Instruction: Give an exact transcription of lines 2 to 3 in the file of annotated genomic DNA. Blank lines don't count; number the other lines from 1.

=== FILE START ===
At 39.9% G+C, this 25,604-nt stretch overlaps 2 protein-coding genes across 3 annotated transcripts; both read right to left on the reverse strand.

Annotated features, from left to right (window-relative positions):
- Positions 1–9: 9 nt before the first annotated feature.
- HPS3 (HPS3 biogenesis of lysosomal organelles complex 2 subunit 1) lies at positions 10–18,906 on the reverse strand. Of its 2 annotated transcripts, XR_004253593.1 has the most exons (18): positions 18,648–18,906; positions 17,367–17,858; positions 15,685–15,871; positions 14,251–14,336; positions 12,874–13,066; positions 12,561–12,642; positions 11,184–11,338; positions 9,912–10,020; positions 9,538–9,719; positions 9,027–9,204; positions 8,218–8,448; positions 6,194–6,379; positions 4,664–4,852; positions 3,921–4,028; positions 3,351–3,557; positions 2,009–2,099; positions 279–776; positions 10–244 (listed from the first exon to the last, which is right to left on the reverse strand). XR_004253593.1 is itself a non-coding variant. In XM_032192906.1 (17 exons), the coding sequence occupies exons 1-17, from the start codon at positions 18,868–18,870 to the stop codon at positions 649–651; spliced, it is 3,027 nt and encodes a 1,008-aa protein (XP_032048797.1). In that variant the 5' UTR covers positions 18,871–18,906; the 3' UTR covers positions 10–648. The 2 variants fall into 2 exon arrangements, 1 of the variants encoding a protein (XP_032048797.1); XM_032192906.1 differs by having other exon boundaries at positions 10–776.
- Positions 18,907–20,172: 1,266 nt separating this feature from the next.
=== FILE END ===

Annotated features, from left to right (window-relative positions):
- Positions 1–9: 9 nt before the first annotated feature.